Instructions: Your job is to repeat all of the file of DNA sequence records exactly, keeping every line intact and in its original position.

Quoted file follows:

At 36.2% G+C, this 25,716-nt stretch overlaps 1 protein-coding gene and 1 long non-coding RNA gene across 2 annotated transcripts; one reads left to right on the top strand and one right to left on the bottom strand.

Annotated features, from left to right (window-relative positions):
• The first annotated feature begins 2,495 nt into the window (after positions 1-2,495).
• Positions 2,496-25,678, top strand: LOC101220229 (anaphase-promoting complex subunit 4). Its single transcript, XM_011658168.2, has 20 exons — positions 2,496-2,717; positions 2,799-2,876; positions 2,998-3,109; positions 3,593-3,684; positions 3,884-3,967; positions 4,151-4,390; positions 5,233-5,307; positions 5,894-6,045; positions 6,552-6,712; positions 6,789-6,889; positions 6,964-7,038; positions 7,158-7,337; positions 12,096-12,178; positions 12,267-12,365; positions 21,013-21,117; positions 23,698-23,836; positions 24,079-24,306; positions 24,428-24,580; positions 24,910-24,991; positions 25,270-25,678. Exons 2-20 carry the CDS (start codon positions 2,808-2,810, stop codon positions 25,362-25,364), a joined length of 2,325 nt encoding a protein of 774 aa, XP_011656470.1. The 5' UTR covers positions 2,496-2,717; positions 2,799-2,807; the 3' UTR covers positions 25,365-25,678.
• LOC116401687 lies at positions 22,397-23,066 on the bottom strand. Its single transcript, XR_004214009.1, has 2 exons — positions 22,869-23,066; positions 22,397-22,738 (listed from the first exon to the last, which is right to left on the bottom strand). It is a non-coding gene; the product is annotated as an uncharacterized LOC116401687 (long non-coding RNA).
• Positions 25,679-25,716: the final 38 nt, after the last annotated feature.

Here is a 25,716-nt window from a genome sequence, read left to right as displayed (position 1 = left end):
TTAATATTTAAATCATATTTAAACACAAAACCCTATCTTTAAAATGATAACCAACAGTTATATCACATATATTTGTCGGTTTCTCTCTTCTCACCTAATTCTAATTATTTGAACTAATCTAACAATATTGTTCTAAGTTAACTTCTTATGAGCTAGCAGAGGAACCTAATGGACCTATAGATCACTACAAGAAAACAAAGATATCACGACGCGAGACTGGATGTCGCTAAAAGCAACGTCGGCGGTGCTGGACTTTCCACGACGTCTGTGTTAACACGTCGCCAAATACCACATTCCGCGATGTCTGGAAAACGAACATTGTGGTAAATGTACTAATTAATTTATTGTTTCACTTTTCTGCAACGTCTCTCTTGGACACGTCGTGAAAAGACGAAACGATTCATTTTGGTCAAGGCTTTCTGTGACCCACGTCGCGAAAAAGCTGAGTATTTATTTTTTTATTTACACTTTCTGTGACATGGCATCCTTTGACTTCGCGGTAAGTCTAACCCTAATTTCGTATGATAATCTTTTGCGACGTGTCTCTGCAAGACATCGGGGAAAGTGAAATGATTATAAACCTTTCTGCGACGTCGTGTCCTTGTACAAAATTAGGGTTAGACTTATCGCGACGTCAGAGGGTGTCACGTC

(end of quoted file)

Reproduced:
At 36.2% G+C, this 25,716-nt stretch overlaps 1 protein-coding gene and 1 long non-coding RNA gene across 2 annotated transcripts; one reads left to right on the top strand and one right to left on the bottom strand.

Annotated features, from left to right (window-relative positions):
• The first annotated feature begins 2,495 nt into the window (after positions 1-2,495).
• Positions 2,496-25,678, top strand: LOC101220229 (anaphase-promoting complex subunit 4). Its single transcript, XM_011658168.2, has 20 exons — positions 2,496-2,717; positions 2,799-2,876; positions 2,998-3,109; positions 3,593-3,684; positions 3,884-3,967; positions 4,151-4,390; positions 5,233-5,307; positions 5,894-6,045; positions 6,552-6,712; positions 6,789-6,889; positions 6,964-7,038; positions 7,158-7,337; positions 12,096-12,178; positions 12,267-12,365; positions 21,013-21,117; positions 23,698-23,836; positions 24,079-24,306; positions 24,428-24,580; positions 24,910-24,991; positions 25,270-25,678. Exons 2-20 carry the CDS (start codon positions 2,808-2,810, stop codon positions 25,362-25,364), a joined length of 2,325 nt encoding a protein of 774 aa, XP_011656470.1. The 5' UTR covers positions 2,496-2,717; positions 2,799-2,807; the 3' UTR covers positions 25,365-25,678.
• LOC116401687 lies at positions 22,397-23,066 on the bottom strand. Its single transcript, XR_004214009.1, has 2 exons — positions 22,869-23,066; positions 22,397-22,738 (listed from the first exon to the last, which is right to left on the bottom strand). It is a non-coding gene; the product is annotated as an uncharacterized LOC116401687 (long non-coding RNA).
• Positions 25,679-25,716: the final 38 nt, after the last annotated feature.

Here is a 25,716-nt window from a genome sequence, read left to right as displayed (position 1 = left end):
TTAATATTTAAATCATATTTAAACACAAAACCCTATCTTTAAAATGATAACCAACAGTTATATCACATATATTTGTCGGTTTCTCTCTTCTCACCTAATTCTAATTATTTGAACTAATCTAACAATATTGTTCTAAGTTAACTTCTTATGAGCTAGCAGAGGAACCTAATGGACCTATAGATCACTACAAGAAAACAAAGATATCACGACGCGAGACTGGATGTCGCTAAAAGCAACGTCGGCGGTGCTGGACTTTCCACGACGTCTGTGTTAACACGTCGCCAAATACCACATTCCGCGATGTCTGGAAAACGAACATTGTGGTAAATGTACTAATTAATTTATTGTTTCACTTTTCTGCAACGTCTCTCTTGGACACGTCGTGAAAAGACGAAACGATTCATTTTGGTCAAGGCTTTCTGTGACCCACGTCGCGAAAAAGCTGAGTATTTATTTTTTTATTTACACTTTCTGTGACATGGCATCCTTTGACTTCGCGGTAAGTCTAACCCTAATTTCGTATGATAATCTTTTGCGACGTGTCTCTGCAAGACATCGGGGAAAGTGAAATGATTATAAACCTTTCTGCGACGTCGTGTCCTTGTACAAAATTAGGGTTAGACTTATCGCGACGTCAGAGGGTGTCACGTC